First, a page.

NaNoJoWriMo is a quarterly event (January, April, July and October) meant to encourage people to try journaling. It’s not terribly rule-bound; you can journal as you see fit, with a goal of journaling every day for 30 days. There are daily prompts, as well as lots of tips about starting and maintaining a journaling habit. NaNoJoWriMo has a theme every quarter; this quarter’s theme is Unleashing Your Creative Mind Through Journal Writing. That sounds perfect in terms of NaNoWriMo planning. The NaNoJoWriMo website has a free newsletter; sign up for a free downloadable with lots of tips about starting and maintaining a journaling habit.
Journaling is a great way to start your writing day, and it can be freeing to be able to write without it having to be your WIP. You might want to keep a journal to remind yourself of the good things in your life (an awesomeness journal). Journaling is a one way to freewrite and start your writer brain, especially if you’re struggling with writers’ block or your well of inspiration is temporarily dry. If you’re in front of a keyboard and screen for much of the day, or working on your WIP on your computer, consider journaling with pen and ink (or pencil) as a way to free your writer brain to work on your story while you write differently.
Originally published on AbsoluteWrite.com
It is often helpful to know what week, out of the possible 52 weeks in a calendar year, a particular week is. Here’s how to tell Apple’s.app Calendar to show week numbers.
- Open Calendar.app(or iCal on earlier versions of macOS) on your Mac.
- Choose Preferences from the Calendar menu.
- Click Advanced in the Toolbar.
- Click the box to the left of Show week numbers.
- Close the window.
Now look at your Calendar. You’ll see gray week numbers along the left margin of your Calendar.
It is often helpful to know what week, out of the possible 52 weeks in a calendar year, a particular week is. Here’s how to tell Google Calendar to show week numbers.
- Log on to your Google Calendar
- In the sidebar to the left, click the pop-up menu for Other calendars.
- Select Browse Interesting Calendars from the pop-up menu.
- On the top of the Interesting Calendars page, click More.
- Click Subscribe to the right of Week Numbers.
- Click the Back to Calendar link to see your calendar, now with small blue week numbers in the top right corner of every Monday, next to the time setting at the top of the calendar.
I love that I can compose a shot on my iPhone or an iPad with a camera, then use the Up button on the volume control on the side to trigger the shutter, but what I love best of all is the new iOS 5.1 feature that allows me to quickly take a photo from the lock screen.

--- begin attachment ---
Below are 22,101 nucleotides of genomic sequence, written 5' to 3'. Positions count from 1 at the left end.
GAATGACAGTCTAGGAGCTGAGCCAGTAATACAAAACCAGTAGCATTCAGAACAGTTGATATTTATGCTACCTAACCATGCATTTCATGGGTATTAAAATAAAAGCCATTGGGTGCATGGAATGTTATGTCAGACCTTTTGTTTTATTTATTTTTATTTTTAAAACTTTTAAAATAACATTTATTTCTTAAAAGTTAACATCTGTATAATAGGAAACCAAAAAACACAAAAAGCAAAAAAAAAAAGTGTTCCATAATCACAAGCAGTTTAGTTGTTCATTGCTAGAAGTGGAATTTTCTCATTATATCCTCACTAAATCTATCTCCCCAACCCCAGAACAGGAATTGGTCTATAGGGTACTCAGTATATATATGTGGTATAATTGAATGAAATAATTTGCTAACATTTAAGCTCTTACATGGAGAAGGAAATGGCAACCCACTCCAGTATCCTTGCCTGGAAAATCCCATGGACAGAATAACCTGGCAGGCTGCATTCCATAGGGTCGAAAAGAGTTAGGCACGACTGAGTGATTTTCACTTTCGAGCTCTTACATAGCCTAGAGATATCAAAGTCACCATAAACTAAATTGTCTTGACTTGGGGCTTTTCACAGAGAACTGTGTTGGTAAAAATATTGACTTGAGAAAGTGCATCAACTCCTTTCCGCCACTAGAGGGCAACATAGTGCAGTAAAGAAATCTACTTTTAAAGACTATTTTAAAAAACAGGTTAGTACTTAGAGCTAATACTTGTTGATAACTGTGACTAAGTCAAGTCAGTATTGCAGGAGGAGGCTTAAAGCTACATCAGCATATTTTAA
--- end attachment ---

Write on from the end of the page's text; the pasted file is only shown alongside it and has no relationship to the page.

Just tap the camera icon,and slide up:
Now take your shot.
It is pretty easy to “extend” the due date of the library ebook you check out to your kindle, just turn your wireless connection off until you’re done with it. This will allow you to keep reading the book until you’re done. The title won’t expire until you reactivate your wireless connection.
Ms Newman notes that the “buy this book” note from Amazon that arrives three days before the book is due is a useful reminder to shut off your connection until you’ve read the book.
This is more practical for readers using the Kindle reader, or using the Kindle app on an iPad or iPhone to read a library book, of course, but still awfully useful.
It’s my turn to be a guest blogger at Peachpit. I’m doing “5 Tips in 5 Days,” about the iPad.
My co-writer Dennis R. Cohen is blogging about the iPad over at Peachpit:
5 iPad 2 Tips in 5 Days: Tip 1 – Watch Out for the Camera Lens
5 iPad 2 Tips in 5 Days: Tip 2 – Clear Out Background Processes
5 iPad 2 Tips in 5 Days: Tip 3 – Video Is a Space Hog
5 iPad 2 Tips in 5 Days: Tip 4 – Be a VJ
5 iPad 2 Tips in 5 Days: Tip 5 – Print without an HP Printer
Just for the heck of it, and because I was curious, I wanted to see how long my iPad’s battery would last if I were using it just to read some locally stored Web pages and ebooks in iBooks, Stanza, and eReader.
So I turned off the Wi-Fi and set the brightness just to the left of the middle and started reading.
My fully-charged iPad managed just a shade over 22 hours before it shut itself off. I was astonished.
Apple’s technical specs say that the iPad battery should last “Up to 10 hours of surfing the web on Wi-Fi, watching video, or listening to music.” I note that this ZD net article on iPad battery life cites pleased comments from Pogue and Mossberg and others about the iPad exceeding battery expectations.
I should mention that this is only the second time I’ve ever run my iPad’s battery down all the way, which, by the way, is not what Apple recommends in this iPad battery tech note:
For proper reporting of the battery’s state of charge, be sure to go through at least one charge cycle per month (charging the battery to 100% and then completely running it down).
I had assumed, however foolishly, that taking screenshots on the iPad was pretty much the same as taking them on the iPhone.
It is, and it isn’t. You still use the Home and Sleep buttons. The sequence in which you press the buttons doesn’t matter, but the rhythm, so to speak, does.
1. Hold down either the Home or the Sleep button.
2. Press the other button—Home or Sleep, the one you’re not holding down, and release it quickly.
If you are successful, you’ll see a brief screen flash of white to alert you that you’ve been successful. If not, you’ve succeeded in putting your iPad to sleep, and haven’t managed a screen shot.
The screen shots will appear in the special “Saved Photos” album accessed via the iPad Photos application.